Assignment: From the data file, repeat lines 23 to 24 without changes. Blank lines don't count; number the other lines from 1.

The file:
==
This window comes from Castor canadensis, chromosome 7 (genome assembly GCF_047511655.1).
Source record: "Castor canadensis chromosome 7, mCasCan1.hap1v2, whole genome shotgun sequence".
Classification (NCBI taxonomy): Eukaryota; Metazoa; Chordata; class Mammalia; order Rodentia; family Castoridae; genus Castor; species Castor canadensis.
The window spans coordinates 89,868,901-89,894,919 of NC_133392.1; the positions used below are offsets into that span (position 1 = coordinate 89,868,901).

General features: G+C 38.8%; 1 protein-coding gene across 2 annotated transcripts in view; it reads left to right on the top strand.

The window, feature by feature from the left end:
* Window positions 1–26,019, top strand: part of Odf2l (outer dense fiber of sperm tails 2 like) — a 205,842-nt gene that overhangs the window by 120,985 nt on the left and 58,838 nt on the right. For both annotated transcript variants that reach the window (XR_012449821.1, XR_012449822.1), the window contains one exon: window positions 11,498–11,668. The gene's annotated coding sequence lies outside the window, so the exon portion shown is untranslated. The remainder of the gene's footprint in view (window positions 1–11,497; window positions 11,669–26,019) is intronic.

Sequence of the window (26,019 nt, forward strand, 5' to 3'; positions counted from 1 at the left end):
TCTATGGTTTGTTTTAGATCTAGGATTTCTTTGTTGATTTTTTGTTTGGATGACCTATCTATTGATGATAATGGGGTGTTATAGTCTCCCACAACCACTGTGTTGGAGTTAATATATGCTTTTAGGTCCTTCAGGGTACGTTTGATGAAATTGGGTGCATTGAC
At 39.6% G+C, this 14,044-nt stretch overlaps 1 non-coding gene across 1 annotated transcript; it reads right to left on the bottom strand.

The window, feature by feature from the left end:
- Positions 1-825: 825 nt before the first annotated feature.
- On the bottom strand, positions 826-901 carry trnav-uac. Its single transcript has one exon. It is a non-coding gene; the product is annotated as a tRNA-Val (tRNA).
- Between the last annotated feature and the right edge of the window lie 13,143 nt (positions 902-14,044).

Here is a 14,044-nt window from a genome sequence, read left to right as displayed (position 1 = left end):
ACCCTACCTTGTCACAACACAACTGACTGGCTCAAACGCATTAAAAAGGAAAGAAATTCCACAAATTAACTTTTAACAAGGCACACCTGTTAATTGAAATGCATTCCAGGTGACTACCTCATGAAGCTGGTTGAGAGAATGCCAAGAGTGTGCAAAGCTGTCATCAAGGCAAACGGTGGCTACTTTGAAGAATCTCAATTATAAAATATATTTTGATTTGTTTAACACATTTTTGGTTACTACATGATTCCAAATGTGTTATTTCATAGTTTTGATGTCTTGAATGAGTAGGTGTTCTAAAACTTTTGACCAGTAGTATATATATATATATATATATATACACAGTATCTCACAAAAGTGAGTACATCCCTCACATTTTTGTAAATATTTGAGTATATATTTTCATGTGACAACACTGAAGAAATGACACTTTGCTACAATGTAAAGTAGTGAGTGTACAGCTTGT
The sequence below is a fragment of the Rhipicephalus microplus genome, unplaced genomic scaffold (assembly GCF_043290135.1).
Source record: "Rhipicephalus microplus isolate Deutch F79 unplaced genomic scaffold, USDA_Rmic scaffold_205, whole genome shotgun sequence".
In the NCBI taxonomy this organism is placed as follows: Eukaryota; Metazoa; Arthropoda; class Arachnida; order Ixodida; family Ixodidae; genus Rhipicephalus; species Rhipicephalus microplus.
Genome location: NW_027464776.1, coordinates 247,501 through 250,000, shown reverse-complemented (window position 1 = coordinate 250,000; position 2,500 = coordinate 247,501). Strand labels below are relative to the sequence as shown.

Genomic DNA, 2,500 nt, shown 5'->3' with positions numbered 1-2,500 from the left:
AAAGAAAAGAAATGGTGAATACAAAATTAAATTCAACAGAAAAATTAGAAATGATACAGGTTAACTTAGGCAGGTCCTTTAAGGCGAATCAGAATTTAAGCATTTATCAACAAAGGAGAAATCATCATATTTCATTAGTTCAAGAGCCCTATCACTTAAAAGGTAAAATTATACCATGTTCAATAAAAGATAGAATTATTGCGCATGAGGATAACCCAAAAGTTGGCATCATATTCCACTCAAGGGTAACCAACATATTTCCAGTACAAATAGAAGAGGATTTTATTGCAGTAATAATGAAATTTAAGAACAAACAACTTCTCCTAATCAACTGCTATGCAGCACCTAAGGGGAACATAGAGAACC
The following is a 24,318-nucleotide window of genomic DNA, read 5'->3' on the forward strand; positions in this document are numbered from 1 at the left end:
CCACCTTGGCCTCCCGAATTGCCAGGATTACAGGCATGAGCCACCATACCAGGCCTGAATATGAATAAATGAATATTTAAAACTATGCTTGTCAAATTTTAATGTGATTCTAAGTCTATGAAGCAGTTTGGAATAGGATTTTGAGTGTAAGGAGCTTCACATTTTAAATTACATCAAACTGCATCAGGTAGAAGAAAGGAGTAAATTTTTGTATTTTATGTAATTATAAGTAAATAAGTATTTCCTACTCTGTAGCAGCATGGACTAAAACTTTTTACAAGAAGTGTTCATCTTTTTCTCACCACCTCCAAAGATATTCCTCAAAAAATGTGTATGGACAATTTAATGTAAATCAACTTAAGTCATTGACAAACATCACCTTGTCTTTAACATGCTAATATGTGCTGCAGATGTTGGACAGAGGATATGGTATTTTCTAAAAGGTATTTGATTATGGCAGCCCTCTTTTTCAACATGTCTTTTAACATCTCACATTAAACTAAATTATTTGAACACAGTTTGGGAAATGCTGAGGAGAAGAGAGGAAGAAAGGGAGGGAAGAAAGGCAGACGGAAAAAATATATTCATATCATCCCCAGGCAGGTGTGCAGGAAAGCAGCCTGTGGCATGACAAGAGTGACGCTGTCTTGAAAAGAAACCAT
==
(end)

The following is a 24,318-nucleotide window of genomic DNA, read 5'->3' on the forward strand; positions in this document are numbered from 1 at the left end:
CCACCTTGGCCTCCCGAATTGCCAGGATTACAGGCATGAGCCACCATACCAGGCCTGAATATGAATAAATGAATATTTAAAACTATGCTTGTCAAATTTTAATGTGATTCTAAGTCTATGAAGCAGTTTGGAATAGGATTTTGAGTGTAAGGAGCTTCACATTTTAAATTACATCAAACTGCATCAGGTAGAAGAAAGGAGTAAATTTTTGTATTTTATGTAATTATAAGTAAATAAGTATTTCCTACTCTGTAGCAGCATGGACTAAAACTTTTTACAAGAAGTGTTCATCTTTTTCTCACCACCTCCAAAGATATTCCTCAAAAAATGTGTATGGACAATTTAATGTAAATCAACTTAAGTCATTGACAAACATCACCTTGTCTTTAACATGCTAATATGTGCTGCAGATGTTGGACAGAGGATATGGTATTTTCTAAAAGGTATTTGATTATGGCAGCCCTCTTTTTCAACATGTCTTTTAACATCTCACATTAAACTAAATTATTTGAACACAGTTTGGGAAATGCTGAGGAGAAGAGAGGAAGAAAGGGAGGGAAGAAAGGCAGACGGAAAAAATATATTCATATCATCCCCAGGCAGGTGTGCAGGAAAGCAGCCTGTGGCATGACAAGAGTGACGCTGTCTTGAAAAGAAACCAT